American National Identity

1019 Words5 Pages
American National Identity is in Crisis. The Oxford Dictionary defines a crisis as a time of great danger, difficulty or confusion (“Crisis”). The United States of America has gone through many such difficult times throughout history; there was the War of Independence in the late 18th century, the Civil War in the late 19th century, World War I and the Great Depression followed by World War II (Gilman). These crises have had an impact on America’s national identity. National identity is, as the Oxford Dictionary states, the characteristics, feelings or beliefs that distinguish people from others (“National Identity”). America is currently not at war, therefore, regarding the crises it went through throughout history, one could say that there…show more content…
The fight against Hitler and 9/11 have both had a great impact on national identity (Bloom). Charles Kesler states the attacks in this way: “They didn't murder the innocents in the Twin Towers or the Pentagon or on board the airplanes because they were black, white, Asian-American, or Mexican-American, but because they were American.” This fact was also known by American citizens, so they stood up together and fought against terrorism. Since then there has not been such an event with the power to unite Americans. On the contrary, a study by the Pew Research Centre shows clearly that the gap between republicans and democrats is increasing (“Political Polarization”). The two parties are seen as two different “countries” now because they emphasise confrontation over cooperation and have utterly different views on almost everything (Abramowitz). It is not even only about voting anymore, it is about living. About a third of voters of both parties say that the other party is a threat to America’s well-being (“Political Polarization”). Communities are becoming increasingly crowded with like-minded people, not only in states or on a regional level but in the midst of cities and towns (Bishop). Further, education has a profound impact on America’s polarisation: regarding social and geographic flexibility, people with a degree of any grade benefit more freedom than others (Tuschman). This is also because universities were associated as the protector and producer of an idea of national culture (Palmadessa 1). This shows that America as a nation is falling more and more apart as a result of the growing polarisation within communities and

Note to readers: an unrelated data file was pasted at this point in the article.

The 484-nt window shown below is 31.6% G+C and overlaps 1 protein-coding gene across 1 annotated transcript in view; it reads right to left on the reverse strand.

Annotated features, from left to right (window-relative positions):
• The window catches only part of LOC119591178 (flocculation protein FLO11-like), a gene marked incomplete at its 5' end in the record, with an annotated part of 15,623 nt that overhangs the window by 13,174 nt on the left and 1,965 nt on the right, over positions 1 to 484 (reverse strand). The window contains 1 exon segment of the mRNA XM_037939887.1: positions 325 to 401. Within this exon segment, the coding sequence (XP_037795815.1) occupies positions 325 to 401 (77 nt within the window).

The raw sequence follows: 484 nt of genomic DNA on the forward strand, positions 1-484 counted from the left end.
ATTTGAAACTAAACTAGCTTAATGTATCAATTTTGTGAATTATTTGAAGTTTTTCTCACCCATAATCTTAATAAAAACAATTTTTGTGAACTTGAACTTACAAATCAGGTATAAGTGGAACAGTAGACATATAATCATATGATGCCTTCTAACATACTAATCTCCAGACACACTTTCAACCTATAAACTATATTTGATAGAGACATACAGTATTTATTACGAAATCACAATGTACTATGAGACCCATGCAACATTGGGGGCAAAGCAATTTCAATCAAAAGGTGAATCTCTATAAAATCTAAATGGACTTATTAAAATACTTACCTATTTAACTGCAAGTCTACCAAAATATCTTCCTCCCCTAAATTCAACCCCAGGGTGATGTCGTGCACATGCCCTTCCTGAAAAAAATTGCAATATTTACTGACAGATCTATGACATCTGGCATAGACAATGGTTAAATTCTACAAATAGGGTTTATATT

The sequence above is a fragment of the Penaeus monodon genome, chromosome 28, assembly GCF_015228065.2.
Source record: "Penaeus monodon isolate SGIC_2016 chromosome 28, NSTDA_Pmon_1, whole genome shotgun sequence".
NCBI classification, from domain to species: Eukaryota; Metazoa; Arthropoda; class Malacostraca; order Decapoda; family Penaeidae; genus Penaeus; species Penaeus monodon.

Open Document